In Depth: Governor’s 2021-23 Budget Proposal
The governor’s Badger Bounce Back agenda includes investments in Wisconsin so we can come out of the pandemic better, including investments in education and expansion of bargaining rights for frontline workers, which includes teachers and education support professionals (Legislative Reference Bureau Analysis). Key points for educators:
Collective Bargaining for Public School Educators
- Establishes collective bargaining rights for state and local government frontline workers and their bargaining units to provide workers with the opportunity to negotiate together.
- Defines frontline workers as employees with regular job duties that include interacting with members of the public or large populations, or directly involves the maintenance of public works.
- Requires public employers to meet at least quarterly or upon change in policies affecting wages, hours and working conditions to consult with employees.
- Addresses the deteriorating quality of educator health benefits by studying the state’s own employee health insurance program as a potential solution to save districts’ resources and ensure the financial well-being of educators.
PK-12 Public School Funding
- Restores the state’s historic two-thirds funding commitment for public schools beginning in fiscal year 2021-22.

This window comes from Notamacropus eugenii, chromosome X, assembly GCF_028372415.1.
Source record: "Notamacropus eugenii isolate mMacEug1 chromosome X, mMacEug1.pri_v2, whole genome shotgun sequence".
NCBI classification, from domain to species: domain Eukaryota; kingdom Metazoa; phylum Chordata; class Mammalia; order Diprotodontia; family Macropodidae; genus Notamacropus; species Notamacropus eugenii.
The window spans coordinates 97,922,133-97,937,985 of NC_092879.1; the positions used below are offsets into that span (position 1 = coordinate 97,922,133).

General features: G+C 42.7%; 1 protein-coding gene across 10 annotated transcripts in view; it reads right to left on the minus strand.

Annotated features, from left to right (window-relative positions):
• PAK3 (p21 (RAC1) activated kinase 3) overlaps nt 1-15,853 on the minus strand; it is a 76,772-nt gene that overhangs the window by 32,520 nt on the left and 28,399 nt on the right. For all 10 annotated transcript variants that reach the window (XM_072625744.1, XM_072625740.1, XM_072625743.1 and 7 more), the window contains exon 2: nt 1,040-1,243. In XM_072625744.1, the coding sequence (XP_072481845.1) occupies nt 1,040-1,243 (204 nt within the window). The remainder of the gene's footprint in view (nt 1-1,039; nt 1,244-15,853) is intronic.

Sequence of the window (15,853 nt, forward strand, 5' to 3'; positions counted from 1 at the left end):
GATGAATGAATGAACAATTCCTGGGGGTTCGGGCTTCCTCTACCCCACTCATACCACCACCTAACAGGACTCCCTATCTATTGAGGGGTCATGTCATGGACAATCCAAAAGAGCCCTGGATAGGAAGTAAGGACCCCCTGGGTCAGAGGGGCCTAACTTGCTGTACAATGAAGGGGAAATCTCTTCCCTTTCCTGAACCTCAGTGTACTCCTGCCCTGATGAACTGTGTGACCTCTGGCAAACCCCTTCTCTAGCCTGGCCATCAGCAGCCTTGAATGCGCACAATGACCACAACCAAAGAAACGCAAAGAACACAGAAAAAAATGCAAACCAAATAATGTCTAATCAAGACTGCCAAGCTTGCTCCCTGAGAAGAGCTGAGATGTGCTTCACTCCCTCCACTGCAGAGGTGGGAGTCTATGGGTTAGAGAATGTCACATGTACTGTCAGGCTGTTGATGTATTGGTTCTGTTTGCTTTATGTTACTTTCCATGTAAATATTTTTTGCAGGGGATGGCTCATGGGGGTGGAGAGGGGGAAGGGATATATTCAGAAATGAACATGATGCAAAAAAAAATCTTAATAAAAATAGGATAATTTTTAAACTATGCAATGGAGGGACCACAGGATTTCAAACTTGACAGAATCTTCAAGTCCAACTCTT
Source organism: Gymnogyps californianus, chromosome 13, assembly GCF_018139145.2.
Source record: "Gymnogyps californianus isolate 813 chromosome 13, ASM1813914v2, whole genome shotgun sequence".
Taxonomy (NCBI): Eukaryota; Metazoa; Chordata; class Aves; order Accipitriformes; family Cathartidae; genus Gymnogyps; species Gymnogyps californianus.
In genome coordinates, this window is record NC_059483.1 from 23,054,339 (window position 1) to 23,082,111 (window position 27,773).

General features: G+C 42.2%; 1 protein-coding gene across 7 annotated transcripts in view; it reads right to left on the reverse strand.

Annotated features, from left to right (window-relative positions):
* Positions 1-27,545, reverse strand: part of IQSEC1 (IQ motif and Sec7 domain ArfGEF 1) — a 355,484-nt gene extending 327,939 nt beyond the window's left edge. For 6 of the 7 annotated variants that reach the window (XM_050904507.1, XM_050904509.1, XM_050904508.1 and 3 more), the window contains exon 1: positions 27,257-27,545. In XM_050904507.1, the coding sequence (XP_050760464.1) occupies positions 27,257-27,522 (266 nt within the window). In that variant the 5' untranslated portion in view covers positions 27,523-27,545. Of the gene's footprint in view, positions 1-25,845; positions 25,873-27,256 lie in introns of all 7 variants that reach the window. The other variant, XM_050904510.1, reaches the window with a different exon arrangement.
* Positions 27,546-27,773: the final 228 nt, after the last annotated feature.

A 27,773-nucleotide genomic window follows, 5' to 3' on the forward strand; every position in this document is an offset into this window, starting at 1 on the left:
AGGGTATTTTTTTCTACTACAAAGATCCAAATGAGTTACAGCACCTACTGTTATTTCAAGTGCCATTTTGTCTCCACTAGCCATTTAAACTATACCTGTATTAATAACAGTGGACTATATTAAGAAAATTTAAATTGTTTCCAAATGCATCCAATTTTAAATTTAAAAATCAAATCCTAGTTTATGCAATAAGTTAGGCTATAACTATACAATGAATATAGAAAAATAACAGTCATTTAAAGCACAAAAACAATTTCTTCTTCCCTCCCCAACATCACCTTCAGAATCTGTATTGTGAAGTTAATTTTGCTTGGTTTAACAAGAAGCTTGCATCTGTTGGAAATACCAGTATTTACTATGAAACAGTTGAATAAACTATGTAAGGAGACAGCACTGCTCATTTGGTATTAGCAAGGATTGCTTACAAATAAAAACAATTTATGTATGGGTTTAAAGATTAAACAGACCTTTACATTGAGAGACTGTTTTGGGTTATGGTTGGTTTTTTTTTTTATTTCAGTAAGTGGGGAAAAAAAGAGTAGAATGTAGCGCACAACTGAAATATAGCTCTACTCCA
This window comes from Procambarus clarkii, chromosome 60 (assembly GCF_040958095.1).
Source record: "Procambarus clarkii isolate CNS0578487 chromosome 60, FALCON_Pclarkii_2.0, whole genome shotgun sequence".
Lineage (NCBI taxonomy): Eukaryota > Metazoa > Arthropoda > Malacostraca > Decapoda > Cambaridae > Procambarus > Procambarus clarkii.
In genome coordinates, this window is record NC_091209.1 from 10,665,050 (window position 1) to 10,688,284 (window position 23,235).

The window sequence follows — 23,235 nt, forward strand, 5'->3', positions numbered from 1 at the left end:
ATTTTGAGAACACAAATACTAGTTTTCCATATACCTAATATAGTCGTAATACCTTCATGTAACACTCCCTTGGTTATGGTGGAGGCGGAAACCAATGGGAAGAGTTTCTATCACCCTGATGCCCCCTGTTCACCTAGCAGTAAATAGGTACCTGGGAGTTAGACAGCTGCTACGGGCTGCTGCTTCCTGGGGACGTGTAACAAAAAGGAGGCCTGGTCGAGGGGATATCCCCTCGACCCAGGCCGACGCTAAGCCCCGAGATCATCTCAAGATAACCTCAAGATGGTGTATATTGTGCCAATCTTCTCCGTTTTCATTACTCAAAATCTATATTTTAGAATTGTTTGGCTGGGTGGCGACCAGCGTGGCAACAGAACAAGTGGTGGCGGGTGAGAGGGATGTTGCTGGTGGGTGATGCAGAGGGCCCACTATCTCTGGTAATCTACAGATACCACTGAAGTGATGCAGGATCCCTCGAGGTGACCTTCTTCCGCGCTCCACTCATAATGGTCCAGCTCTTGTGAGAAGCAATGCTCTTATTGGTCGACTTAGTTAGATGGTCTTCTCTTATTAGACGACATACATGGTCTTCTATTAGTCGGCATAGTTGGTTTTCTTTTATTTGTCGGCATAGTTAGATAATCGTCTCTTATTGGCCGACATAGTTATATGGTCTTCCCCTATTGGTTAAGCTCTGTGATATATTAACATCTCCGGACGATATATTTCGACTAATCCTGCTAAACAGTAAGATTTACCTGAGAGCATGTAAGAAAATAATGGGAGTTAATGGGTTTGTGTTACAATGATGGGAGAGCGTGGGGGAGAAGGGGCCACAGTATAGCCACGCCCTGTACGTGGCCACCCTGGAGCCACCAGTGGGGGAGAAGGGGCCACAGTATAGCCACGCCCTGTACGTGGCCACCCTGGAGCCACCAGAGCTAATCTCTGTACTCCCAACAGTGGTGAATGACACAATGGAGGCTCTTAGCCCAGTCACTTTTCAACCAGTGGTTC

- Provides a significant general school aid increase of over $600 million over the biennium and more than $709 million for special education aid to achieve reimbursement rates of 45 percent in fiscal year 2021-22 and 50 percent in fiscal year 2022-23.
- Increases per pupil aid by providing $55.8 million over the biennium to fund per pupil payments of $750 in each year for all students, and supplements these payments by $75 per pupil for each economically disadvantaged resident pupil.
- Proposes more than $54 million in funding for student mental health programs and supports.
- Increases English Language Learners aid to ensure that all Wisconsin students have the resources they need to succeed.
- Reaffirms a commitment to rural schools by increasing funding to sparsity aid, increasing the reimbursement rate for pupils transported over 12 miles, and increasing investment to fully fund high-cost transportation aid for school districts with relatively high transportation costs on a per pupil basis.
- Pauses growth in voucher programs in fiscal year 2022-23 while an extensive examination is undertaken of whether and how parity among these various programs should be established going forward.
Technical Colleges & UW System
- Includes additional funding of $226 million for the UW and Wisconsin Technical College systems.
- Proposes $36 million for the Wisconsin Technical College System to support their mission of delivering quality education and training to students and ensuring that Wisconsin has the skilled workforce it needs for our economy to bounce back.
- Extends the tuition freeze through the end of the school year 2022-23.
- Expands Bucky’s Tuition Promise to attract resident low-income students by offering free tuition and expanding the program to all UW System campuses.
- Includes 10 percent increases each year for need-based financial aid for students attending UW System, WTCS, private non-profit and tribal colleges.